Trump pardoned Alice Marie Johnson one week after Kim Kardashian’s visit to the White House. Canada is set to become the first G7 nation to legalize marijuana. Dennis Rodman is eyeing a trip to Singapore to promote a marijuana cryptocurrency in a country that executes people for marijuana offenses. Also: A study found that men who have used psychedelics are much less likely to be violent towards their partners. 🌳
Trump pardons drug offender. President Trump has pardoned Alice Marie Johnson, who was sentenced to life without parole for a first-time, non-violent drug offense. Axios Kim Kardashian met with the president to advocate for Johnson last week. “The pardon is all the stranger because it goes against the broader policy that Trump has been pushing for drug dealers and traffickers… it adds to the unusual string of pardons that Trump has carried out since he took office last year — typically to friends or allies or, as seems to be true in Kardashian’s case, causes embraced by friends and allies.” Vox
Cannabis in Canada. All eyes are on Canada as the country prepares to become the first G7 nation to legalize adult-use marijuana. A Senate vote scheduled for tomorrow is expected to ratify a bill to legalize recreational cannabis. Colorado’s top public health official is interested to see how the legalization experiment plays out on a bigger stage, especially its effects on opioid use. The Guardian The Senate added an amendment meant to keep organized crime out of the regulated market. CBC News A medical marijuana patient filed a complaint over how he was treated by an agent at a Toronto airport. CBC News Deloitte predicts that Canadians will buy as much as $7 billion of marijuana in 2019. CBC News
Wall Street keeps quiet about its cannabis investments. While financial institutions are not investing in the cannabis industry yet, plenty of individual investors see it as an opportunity not to be missed. But they’re keeping their marijuana investments hush-hush: “The stigma of shorting housing I never thought about. The thought of going long cannabis, I have. It’s more of a cultural adoption,” said one. Meanwhile, many with stakes in the industry wouldn’t talk on the record. “The reasons for anonymity included concern that publicly acknowledging the investments could negatively impact their personal and professional lives.” Bloomberg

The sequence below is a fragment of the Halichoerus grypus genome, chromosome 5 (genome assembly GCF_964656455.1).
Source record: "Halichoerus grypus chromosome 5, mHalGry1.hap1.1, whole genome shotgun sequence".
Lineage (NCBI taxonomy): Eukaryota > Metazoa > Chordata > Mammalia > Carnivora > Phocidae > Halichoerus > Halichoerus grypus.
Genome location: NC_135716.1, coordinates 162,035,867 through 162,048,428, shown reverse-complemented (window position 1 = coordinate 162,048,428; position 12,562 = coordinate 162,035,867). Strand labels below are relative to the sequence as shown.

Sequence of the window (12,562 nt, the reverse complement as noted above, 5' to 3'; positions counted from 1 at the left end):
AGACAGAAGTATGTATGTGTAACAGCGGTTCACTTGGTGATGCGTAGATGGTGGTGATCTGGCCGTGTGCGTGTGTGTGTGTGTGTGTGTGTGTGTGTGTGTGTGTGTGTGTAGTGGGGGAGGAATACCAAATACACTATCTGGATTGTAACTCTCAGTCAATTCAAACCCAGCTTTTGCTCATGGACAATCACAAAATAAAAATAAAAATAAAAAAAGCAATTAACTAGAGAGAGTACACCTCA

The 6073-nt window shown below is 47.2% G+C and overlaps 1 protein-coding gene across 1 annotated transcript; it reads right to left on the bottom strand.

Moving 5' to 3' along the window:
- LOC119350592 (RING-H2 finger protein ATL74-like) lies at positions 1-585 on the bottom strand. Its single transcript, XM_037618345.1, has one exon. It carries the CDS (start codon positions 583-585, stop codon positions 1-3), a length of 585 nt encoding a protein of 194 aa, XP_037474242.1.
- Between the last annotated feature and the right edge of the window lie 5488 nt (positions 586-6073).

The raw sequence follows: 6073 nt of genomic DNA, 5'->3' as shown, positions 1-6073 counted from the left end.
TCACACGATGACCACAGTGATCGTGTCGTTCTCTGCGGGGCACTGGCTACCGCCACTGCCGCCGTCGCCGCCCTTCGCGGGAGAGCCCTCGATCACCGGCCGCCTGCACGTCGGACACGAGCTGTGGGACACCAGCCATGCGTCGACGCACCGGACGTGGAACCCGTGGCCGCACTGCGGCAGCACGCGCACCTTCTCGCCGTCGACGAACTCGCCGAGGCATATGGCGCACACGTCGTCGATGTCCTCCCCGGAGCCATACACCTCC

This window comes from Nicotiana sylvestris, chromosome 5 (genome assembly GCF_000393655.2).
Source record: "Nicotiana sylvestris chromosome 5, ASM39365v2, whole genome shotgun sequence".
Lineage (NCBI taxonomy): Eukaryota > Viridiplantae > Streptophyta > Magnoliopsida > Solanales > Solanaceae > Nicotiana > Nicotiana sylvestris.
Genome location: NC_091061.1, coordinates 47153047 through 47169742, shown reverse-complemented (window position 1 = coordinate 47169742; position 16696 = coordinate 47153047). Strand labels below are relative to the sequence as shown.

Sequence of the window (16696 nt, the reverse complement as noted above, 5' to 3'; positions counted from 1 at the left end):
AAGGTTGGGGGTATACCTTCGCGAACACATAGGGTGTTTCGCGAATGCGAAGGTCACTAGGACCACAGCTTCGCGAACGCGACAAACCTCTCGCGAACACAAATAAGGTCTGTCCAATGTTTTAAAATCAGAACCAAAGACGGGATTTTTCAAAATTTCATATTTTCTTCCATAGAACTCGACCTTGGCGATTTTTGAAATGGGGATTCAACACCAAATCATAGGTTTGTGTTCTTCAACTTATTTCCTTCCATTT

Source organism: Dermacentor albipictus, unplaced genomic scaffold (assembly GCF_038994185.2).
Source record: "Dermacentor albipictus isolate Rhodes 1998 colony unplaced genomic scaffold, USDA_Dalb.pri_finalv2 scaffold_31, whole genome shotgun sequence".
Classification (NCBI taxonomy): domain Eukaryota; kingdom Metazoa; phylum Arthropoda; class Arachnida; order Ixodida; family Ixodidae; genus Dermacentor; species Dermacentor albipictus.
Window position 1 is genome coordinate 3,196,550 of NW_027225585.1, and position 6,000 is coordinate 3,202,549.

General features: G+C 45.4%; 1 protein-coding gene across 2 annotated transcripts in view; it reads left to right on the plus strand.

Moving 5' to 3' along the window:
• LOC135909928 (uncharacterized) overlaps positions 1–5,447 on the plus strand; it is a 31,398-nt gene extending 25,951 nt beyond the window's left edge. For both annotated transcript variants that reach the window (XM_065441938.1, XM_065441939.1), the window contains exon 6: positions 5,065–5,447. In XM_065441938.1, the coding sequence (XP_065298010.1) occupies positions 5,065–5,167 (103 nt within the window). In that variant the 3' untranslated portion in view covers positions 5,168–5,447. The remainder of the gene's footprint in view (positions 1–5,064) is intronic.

U.S. Senate adopts non-binding hemp resolution. For the third year in a row, the Senate has approved a resolution touting the value of industrial hemp. “Despite the legitimate uses of hemp, many agricultural producers of the United States are prohibited under current law from growing hemp,” it reads. While the legislation does nothing to actually legalize hemp, there are strong indications that comprehensive hemp legislation could succeed this year. Forbes
Illinois lawmakers want to use marijuana to combat the opioid crisis. The state legislature approved a bill that would allow medical marijuana to be used in place of opioid painkillers. There are about 37,000 MMJ patients in the state now. Meanwhile, 8 million opioid prescriptions were filled in 2015, so the measure could significantly expand the medical marijuana program. While the governor has expressed opposition to medical marijuana expansion efforts, “there are some indications he may change his mind in this case.” The measure would also eliminate some of the bureaucratic hurdles to becoming a licensed patient, including fingerprints and criminal background checks. The Chicago Tribune
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The case of a Phoenix marijuana dispensary. Two residents who live near a recently approved medical marijuana dispensary are suing the Phoenix Board of Adjustment for approving the location of the business. At first, this story seems like a case of marijuana NIMBYism. But the two residents collected affidavits from more than two dozen neighborhood residents who said they did not sign a petition of support for the retail outlets. The lawsuit claims the board ignored their evidence that showed the dispensary submitted forged and falsified information to gain approval. “This dispensary case and three others in the past three months involved the same group of lobbyists and community outreach personnel. When that group worked for the dispensary, the Board of Adjustment granted the needed approvals. When the same group worked against dispensaries, the board denied approvals.” The Arizona Republic